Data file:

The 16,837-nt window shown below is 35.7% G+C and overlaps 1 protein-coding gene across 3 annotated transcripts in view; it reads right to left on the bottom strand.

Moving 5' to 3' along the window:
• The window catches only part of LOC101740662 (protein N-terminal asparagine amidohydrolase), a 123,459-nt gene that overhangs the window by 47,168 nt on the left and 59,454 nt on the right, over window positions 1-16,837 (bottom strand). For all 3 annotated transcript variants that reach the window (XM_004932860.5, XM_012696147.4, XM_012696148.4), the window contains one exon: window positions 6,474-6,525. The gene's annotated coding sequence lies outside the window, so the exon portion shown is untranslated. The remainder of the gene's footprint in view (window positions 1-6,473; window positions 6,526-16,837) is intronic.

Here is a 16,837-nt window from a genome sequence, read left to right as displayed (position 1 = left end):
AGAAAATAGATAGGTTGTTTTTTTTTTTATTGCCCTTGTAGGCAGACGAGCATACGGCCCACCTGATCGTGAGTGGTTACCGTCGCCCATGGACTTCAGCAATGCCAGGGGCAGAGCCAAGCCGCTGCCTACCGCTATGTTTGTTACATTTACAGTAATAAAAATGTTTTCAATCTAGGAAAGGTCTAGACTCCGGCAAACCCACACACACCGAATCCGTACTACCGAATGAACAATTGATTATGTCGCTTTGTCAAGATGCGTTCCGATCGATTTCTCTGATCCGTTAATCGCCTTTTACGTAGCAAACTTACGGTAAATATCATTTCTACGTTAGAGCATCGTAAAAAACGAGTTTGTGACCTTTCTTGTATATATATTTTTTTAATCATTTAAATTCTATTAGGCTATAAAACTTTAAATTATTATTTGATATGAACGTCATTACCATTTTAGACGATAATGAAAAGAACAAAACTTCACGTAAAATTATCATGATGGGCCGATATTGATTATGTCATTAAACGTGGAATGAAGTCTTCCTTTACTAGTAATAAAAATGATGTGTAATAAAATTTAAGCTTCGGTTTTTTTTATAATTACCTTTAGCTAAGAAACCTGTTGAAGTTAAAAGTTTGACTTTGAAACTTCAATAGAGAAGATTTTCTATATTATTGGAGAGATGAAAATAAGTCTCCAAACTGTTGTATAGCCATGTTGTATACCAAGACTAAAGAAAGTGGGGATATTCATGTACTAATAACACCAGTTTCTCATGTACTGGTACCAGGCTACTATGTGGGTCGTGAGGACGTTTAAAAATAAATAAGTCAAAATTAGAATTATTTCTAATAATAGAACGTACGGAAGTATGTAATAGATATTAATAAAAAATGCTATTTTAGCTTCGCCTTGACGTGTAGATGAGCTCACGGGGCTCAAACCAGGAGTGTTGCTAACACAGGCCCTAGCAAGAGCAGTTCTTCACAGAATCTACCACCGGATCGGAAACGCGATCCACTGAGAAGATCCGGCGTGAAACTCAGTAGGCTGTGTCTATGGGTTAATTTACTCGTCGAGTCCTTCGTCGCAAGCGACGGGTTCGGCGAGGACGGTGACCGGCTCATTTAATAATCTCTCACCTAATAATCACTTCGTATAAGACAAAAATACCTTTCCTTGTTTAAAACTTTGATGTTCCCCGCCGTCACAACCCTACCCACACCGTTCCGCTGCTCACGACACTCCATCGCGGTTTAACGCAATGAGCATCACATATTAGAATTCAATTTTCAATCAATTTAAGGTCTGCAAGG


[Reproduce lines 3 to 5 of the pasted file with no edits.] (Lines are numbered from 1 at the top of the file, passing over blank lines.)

• The window catches only part of LOC101740662 (protein N-terminal asparagine amidohydrolase), a 123,459-nt gene that overhangs the window by 47,168 nt on the left and 59,454 nt on the right, over window positions 1-16,837 (bottom strand). For all 3 annotated transcript variants that reach the window (XM_004932860.5, XM_012696147.4, XM_012696148.4), the window contains one exon: window positions 6,474-6,525. The gene's annotated coding sequence lies outside the window, so the exon portion shown is untranslated. The remainder of the gene's footprint in view (window positions 1-6,473; window positions 6,526-16,837) is intronic.

Here is a 16,837-nt window from a genome sequence, read left to right as displayed (position 1 = left end):
AGAAAATAGATAGGTTGTTTTTTTTTTTATTGCCCTTGTAGGCAGACGAGCATACGGCCCACCTGATCGTGAGTGGTTACCGTCGCCCATGGACTTCAGCAATGCCAGGGGCAGAGCCAAGCCGCTGCCTACCGCTATGTTTGTTACATTTACAGTAATAAAAATGTTTTCAATCTAGGAAAGGTCTAGACTCCGGCAAACCCACACACACCGAATCCGTACTACCGAATGAACAATTGATTATGTCGCTTTGTCAAGATGCGTTCCGATCGATTTCTCTGATCCGTTAATCGCCTTTTACGTAGCAAACTTACGGTAAATATCATTTCTACGTTAGAGCATCGTAAAAAACGAGTTTGTGACCTTTCTTGTATATATATTTTTTTAATCATTTAAATTCTATTAGGCTATAAAACTTTAAATTATTATTTGATATGAACGTCATTACCATTTTAGACGATAATGAAAAGAACAAAACTTCACGTAAAATTATCATGATGGGCCGATATTGATTATGTCATTAAACGTGGAATGAAGTCTTCCTTTACTAGTAATAAAAATGATGTGTAATAAAATTTAAGCTTCGGTTTTTTTTATAATTACCTTTAGCTAAGAAACCTGTTGAAGTTAAAAGTTTGACTTTGAAACTTCAATAGAGAAGATTTTCTATATTATTGGAGAGATGAAAATAAGTCTCCAAACTGTTGTATAGCCATGTTGTATACCAAGACTAAAGAAAGTGGGGATATTCATGTACTAATAACACCAGTTTCTCATGTACTGGTACCAGGCTACTATGTGGGTCGTGAGGACGTTTAAAAATAAATAAGTCAAAATTAGAATTATTTCTAATAATAGAACGTACGGAAGTATGTAATAGATATTAATAAAAAATGCTATTTTAGCTTCGCCTTGACGTGTAGATGAGCTCACGGGGCTCAAACCAGGAGTGTTGCTAACACAGGCCCTAGCAAGAGCAGTTCTTCACAGAATCTACCACCGGATCGGAAACGCGATCCACTGAGAAGATCCGGCGTGAAACTCAGTAGGCTGTGTCTATGGGTTAATTTACTCGTCGAGTCCTTCGTCGCAAGCGACGGGTTCGGCGAGGACGGTGACCGGCTCATTTAATAATCTCTCACCTAATAATCACTTCGTATAAGACAAAAATACCTTTCCTTGTTTAAAACTTTGATGTTCCCCGCCGTCACAACCCTACCCACACCGTTCCGCTGCTCACGACACTCCATCGCGGTTTAACGCAATGAGCATCACATATTAGAATTCAATTTTCAATCAATTTAAGGTCTGCAAGG